Friday, February 6, 2015

On The Shelf: DC shuffles the deck again, while Ant-Man gets his due

I haven't really bought a Marvel comic in a very long time. Oh, sure, a S.H.I.E.L.D. reprint volume a little more than a year ago doesn't really count, but I think for once I've found something that may be worth my while.

Marvel has gone, ah, back to the future, not just with reacquiring a license for Star Wars (which, like Marvel, was acquired by Disney), but with the 2nd Ant-Man, Scott Lang, who debuted in the pages of Marvel Premiere in the 70's, and now headlines a monthly series.

The idea is that the original Ant-Man, Henry Pym, has retired, so Lang, who had been killed off then brought back with less fanfare than Marvel's more high profile sucker shots (i.e. Capt. America, Johnny Storm, and, I assume, Wolverine), begins his series torn between taking a job with Tony Stark (aka Iron Man) and sharing custody of his daughter, Cassie, with his ex-wife. It wouldn't be a Marvel book if there wasn't that kind of emotional angst mixed in, wouldn't it now? Marvel gave us a double-size opener to set the stage, but without any necessary fighting, save maybe for a brief appearance by the new, female Beetle, introduced, insofar as I know, in the recently concluded Superior Foes of Spider-Man. Different, yes, but also pricey at $5 per copy. Marvel has gotten a wee bit too greedy in the Dan Buckley era, y'know. Apparently, they don't believe in pricing anything under $4 these days, unlike DC.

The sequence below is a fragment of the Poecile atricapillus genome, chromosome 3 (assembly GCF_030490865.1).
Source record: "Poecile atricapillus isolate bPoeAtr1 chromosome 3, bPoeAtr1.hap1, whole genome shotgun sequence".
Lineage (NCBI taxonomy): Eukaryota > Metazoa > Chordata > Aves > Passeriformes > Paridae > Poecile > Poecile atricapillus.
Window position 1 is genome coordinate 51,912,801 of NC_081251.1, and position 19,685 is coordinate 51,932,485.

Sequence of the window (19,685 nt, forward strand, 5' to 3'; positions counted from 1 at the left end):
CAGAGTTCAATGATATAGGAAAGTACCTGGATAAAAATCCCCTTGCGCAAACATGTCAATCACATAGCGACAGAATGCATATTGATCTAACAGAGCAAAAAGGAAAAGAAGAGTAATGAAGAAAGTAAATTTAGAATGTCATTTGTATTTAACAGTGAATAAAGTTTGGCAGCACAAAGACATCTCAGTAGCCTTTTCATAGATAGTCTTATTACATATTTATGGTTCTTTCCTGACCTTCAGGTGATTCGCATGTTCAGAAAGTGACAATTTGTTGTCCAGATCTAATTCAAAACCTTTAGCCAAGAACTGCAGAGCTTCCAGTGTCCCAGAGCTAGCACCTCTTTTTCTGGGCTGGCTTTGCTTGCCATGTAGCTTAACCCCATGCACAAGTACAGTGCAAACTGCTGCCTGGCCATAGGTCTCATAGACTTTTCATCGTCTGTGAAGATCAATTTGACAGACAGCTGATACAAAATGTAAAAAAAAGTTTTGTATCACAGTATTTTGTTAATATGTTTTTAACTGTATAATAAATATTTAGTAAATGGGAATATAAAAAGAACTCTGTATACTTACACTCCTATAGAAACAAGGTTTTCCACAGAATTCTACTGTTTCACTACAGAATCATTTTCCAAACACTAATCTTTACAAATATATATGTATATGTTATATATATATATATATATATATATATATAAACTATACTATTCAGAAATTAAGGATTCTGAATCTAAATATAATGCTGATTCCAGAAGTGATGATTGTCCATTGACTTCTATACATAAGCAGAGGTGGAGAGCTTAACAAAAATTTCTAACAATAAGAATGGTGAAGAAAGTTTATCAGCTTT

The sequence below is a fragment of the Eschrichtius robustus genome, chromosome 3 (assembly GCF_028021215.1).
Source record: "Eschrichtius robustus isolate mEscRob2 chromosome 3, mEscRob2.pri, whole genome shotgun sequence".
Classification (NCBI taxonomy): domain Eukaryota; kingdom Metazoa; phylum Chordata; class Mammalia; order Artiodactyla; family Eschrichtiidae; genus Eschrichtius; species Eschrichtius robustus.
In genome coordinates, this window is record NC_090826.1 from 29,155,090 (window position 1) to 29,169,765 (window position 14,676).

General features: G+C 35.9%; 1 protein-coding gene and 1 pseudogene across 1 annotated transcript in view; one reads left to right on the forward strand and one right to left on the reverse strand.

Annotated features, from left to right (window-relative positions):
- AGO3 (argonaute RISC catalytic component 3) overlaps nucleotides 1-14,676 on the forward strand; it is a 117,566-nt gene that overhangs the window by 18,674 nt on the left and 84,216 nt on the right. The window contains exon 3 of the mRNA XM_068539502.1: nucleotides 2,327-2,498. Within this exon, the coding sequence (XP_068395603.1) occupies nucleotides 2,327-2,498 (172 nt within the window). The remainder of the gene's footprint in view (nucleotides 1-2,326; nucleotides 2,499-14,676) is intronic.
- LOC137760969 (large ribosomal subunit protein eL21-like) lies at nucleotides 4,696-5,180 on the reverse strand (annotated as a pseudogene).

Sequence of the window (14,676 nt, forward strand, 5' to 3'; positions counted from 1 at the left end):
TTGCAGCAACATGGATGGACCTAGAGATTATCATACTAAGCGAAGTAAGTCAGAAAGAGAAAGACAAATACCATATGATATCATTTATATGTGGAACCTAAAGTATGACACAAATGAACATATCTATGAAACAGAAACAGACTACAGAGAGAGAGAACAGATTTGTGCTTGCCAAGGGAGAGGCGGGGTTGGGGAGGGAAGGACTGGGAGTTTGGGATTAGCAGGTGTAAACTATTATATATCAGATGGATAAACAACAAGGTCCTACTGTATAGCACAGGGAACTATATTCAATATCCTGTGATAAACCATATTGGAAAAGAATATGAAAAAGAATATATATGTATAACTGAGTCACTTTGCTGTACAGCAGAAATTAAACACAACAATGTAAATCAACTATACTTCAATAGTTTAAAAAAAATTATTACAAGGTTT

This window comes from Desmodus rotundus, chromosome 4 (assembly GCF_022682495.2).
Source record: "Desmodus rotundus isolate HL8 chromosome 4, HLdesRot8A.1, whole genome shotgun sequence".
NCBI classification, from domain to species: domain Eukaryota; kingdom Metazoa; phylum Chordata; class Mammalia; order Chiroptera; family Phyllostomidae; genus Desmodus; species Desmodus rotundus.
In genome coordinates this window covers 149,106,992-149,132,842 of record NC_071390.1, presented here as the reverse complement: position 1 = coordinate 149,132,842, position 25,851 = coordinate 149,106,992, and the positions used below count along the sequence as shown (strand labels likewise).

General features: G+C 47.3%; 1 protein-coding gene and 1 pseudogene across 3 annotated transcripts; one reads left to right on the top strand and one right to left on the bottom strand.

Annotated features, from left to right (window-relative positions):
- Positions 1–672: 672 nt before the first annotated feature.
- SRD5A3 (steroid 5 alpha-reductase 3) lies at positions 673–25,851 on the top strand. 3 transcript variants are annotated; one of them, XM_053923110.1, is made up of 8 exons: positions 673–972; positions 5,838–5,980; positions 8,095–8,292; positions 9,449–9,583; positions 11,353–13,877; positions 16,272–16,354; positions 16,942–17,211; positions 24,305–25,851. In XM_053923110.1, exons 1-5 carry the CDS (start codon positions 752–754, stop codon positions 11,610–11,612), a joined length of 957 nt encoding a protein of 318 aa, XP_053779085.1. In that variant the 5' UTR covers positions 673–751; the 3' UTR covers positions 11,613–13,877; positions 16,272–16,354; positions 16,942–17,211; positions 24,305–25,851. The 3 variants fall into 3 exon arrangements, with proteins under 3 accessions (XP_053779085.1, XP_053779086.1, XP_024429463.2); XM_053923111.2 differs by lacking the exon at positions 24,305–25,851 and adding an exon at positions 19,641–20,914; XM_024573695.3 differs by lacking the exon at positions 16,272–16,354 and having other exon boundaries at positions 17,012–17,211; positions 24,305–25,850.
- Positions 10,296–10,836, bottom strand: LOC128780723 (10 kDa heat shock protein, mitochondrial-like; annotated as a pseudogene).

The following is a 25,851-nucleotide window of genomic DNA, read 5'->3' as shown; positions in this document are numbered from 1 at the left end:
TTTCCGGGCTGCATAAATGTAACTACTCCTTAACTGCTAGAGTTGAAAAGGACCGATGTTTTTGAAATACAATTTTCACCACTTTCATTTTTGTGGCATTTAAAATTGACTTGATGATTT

I'm just looking to see what I can add to my reading list now that the miniseries I was into have concluded. Ant-Man is a start.

Rating: B.

Meanwhile, DC has decided that after nearly 4 years, the "New 52" is waving goodbye after the Convergence event ends in May. Come June, there'll be a revamped roster. Sort of like this:

Batman Beyond :W: Dan Jurgens /A: Bernard Chang
Bat-Mite: (6-issue limited) W: Dan Jurgens /A: Corin Howell
Bizarro: (6-issue limited) W: Heath Corson /A: Gustavo Duarte
Black Canary: W: Brenden Fletcher /A: Annie Wu & Irene Koh
Constantine: The Hellblazer: W: Ming Doyle/ A: Riley Rossmo
Cyborg: W: David Walker/ A: Ivan Reis
Dark Universe: W: James Tynion IV/ A: Ming Doyle
Green Lantern: Lost Army: W: Cullen Bunn /A: Jesus Saiz & Javi Pina
Doomed: W: Scott Lobdell /A: Javier Fernandez
Earth 2: Society: W: Daniel Wilson /A: Jorge Jimenez
Dr. Fate: W: Paul Levitz /A: Sonny Liew
Harley Quinn/Power Girl: (6-issue limited) W: Jimmy Palmiotti & Amanda Conner/ A: Stephane Roux
Justice League of America: W/A: Bryan Hitch.
Justice League 3001: W: Keith Giffen/ A: Howard Porter
Martian Manhunter :W: Rob Williams/ A: Ben Oliver
Midnighter: W: Steve Orlando/ A: ACO
Mystic U: W: Alisa Kwitney /A: TBD.
Omega Men: W: Tom King /A: Alec Morgan
Prez: W: Mark Russell/ A: Ben Caldwell
Red Hood/Arsenal:W: Scott Lobdell/ A: Denis Medri
Robin, Son of Batman: W/A: Patrick Gleason.
Section Eight: (6-issue limited) W: Garth Ennis/ A: John McCrea
Starfire: W: Jimmy Palmiotti & Amanda Conner/ A: Emanuela Lupacchino
We Are Robin: W: Lee Bermejo/ A: Khary Randolph

Ongoing Titles (retaining their current numbering):

Action Comics: W: Greg Pak /A: Aaron Kuder
Aquaman: W: Cullen Bunn/ A: Trevor McCarthy